If you want to stay in business, tell your customers.

By Laurie Martin.
Laurie Martin has spent many years in advertising, marketing, major event management and publishing in Australia and New Zealand. He currently consults on marketing communications strategy and is a member of Mainstreet Australia and the Leongatha Business Association.

If you were born in Australia after 1988 and have lived here all your life, you probably have no memory of an economic recession. The expected, but as yet unquantifiable, recession (or even depression) we will face in Australia as a result of the Covid19 pandemic will test practitioners in governments and businesses.

The key to minimising the long term impact on the economy in general and individual businesses and brands in particular will be to recognise the vital role marketing can and must play right now.

As this economic downturn is being driven by a health issue requiring people to avoid close personal contact and stay isolated, the impact on bricks and mortar retail will be significant to say the least. But eventually this pandemic will end. It will be at this time that the healthiest brands and businesses will begin to thrive and prosper.

With limited local experience of surviving and thriving during and after a recession, it helps to review experiences from other, developed economies such as the USA that have endured economic recession in more recent times.

In a recent Forbes article, it was pointed out that, rather than reducing advertising and promotion during a weaker economy, those advertisers that maintained or grew their ad spending increased sales and market share during the recession and afterwards.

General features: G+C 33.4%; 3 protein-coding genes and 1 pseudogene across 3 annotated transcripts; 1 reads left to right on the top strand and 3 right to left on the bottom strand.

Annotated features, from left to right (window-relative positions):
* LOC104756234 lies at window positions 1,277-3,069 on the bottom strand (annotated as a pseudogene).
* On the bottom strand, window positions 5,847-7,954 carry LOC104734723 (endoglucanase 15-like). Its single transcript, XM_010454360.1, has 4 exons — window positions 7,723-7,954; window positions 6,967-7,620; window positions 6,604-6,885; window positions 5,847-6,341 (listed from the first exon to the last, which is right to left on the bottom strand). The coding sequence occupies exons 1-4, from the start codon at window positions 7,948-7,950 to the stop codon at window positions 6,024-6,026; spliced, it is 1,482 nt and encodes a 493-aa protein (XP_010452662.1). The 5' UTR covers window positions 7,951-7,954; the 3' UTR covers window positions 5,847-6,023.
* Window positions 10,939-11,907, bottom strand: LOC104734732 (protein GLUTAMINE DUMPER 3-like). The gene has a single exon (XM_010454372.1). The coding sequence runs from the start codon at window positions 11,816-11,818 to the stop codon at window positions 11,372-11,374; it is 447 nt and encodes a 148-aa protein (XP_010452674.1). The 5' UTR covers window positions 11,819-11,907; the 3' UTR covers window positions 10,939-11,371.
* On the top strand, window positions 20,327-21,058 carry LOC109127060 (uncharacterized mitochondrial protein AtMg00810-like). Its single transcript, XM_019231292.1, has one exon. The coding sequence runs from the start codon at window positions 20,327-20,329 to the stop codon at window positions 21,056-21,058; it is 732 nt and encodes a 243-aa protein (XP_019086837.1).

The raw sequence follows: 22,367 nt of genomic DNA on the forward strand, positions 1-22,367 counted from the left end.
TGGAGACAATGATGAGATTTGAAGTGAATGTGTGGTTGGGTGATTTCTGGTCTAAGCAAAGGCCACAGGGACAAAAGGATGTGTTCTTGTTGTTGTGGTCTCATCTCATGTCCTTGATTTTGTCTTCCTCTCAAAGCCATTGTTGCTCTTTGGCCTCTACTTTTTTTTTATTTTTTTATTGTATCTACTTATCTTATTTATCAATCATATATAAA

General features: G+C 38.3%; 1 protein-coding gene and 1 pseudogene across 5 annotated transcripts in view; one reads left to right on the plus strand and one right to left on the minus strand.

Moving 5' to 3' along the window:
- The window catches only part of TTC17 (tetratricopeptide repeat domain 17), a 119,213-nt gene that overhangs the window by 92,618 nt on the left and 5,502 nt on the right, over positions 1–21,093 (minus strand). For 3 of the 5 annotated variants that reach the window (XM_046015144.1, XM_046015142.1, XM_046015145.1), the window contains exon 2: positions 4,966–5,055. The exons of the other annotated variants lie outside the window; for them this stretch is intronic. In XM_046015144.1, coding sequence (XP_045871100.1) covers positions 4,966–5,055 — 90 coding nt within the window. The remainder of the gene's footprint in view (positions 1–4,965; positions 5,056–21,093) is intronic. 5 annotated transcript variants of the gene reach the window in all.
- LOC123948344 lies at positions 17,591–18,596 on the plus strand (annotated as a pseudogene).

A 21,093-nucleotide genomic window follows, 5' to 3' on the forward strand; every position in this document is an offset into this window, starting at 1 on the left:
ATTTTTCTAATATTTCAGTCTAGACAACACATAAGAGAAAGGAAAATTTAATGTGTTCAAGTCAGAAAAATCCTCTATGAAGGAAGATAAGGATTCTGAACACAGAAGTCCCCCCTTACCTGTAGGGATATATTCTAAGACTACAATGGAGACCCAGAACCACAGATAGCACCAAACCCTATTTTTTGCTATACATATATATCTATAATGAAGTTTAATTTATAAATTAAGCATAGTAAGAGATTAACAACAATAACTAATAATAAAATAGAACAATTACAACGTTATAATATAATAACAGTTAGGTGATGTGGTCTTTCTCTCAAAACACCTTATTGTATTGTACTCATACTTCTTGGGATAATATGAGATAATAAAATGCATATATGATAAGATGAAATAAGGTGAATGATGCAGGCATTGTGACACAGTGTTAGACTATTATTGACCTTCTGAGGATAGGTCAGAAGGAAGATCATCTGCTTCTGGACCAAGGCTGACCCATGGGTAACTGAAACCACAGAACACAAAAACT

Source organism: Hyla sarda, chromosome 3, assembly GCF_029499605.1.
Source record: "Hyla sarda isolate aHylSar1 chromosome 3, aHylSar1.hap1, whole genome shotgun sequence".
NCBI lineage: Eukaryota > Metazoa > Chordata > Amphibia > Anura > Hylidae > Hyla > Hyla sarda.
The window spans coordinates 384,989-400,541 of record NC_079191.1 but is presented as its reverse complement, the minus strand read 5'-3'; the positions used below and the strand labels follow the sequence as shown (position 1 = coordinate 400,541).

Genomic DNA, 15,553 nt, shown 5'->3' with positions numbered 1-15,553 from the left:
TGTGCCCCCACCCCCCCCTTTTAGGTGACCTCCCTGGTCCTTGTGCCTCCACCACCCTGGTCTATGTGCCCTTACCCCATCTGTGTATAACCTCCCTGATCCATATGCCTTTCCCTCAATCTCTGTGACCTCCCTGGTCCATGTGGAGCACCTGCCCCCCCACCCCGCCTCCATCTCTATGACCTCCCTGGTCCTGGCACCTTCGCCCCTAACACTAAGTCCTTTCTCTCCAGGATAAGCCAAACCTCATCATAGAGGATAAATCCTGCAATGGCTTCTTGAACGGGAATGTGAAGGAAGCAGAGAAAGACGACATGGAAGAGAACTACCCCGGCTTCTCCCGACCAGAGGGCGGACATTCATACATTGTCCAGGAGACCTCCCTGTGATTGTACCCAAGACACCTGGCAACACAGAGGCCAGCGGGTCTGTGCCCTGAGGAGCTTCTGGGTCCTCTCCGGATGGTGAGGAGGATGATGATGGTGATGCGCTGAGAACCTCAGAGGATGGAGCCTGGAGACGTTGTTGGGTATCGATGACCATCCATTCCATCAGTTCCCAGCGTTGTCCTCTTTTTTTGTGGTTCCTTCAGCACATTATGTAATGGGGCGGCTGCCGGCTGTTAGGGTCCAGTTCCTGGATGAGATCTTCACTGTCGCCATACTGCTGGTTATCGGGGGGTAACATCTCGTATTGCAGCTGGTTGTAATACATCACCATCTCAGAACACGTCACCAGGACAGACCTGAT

Not all commercial operations invest in their brands during a recession which actually helps those competitors who do.

Given reduced competitive pressure, it is possible for owners to reposition brands or introduce new products more economically. During the GFC lead “great recession” of 2009 in the USA, Amazon grew sales by 28% through innovation and new products including new kindle products. On Christmas day in 2009, Amazon customers were reported as buying more e-books than printed books placing Amazon as an innovator and lower cost alternative in the minds of consumers.

With reduced overall advertising spend, the price of advertising media also drops making brand advertising cheaper.

By continuing to promote, brands project an image of corporate stability ­– a quality that is appreciated by consumers in an economically challenged world.

In the 1990-91 recession in the USA, McDonalds decided to drop its advertising and promotion budget. Pizza Hut and Taco Bell took advantage of the reduced advertising pressure from McDonalds. The result was increased sales of 61% for Pizza Hut, 40% for Taco Bell and a decline of 28% for McDonalds.

Cutting back on ad spending can result in the brand losing its consumer “share of mind” with the potential of losing current, and possibly future, sales. Maintaining or increasing spending in the face of competitive cut backs will increase “share of voice” for a brand which typically leads to in an increase in “share of market.”

In the 1920’s, Post was the category leader in the USA’s ready-to-eat cereal category. During the Great Depression, Post made significant cuts to its advertising budget while rival Kellogg’s doubled its advertising spend and introduced a new product (Rice Krispies). Kellogg’s profits grew by 30% and the company became the category leader, a position it has maintained for decades.

Economic recessions provide savvy marketers with the opportunity to promote their brands more economically and to greater effect than they will otherwise enjoy in the competitive conditions of  “normal” economic times.

So if you intend to stay in business, doesn’t it make sense to let your customers know?

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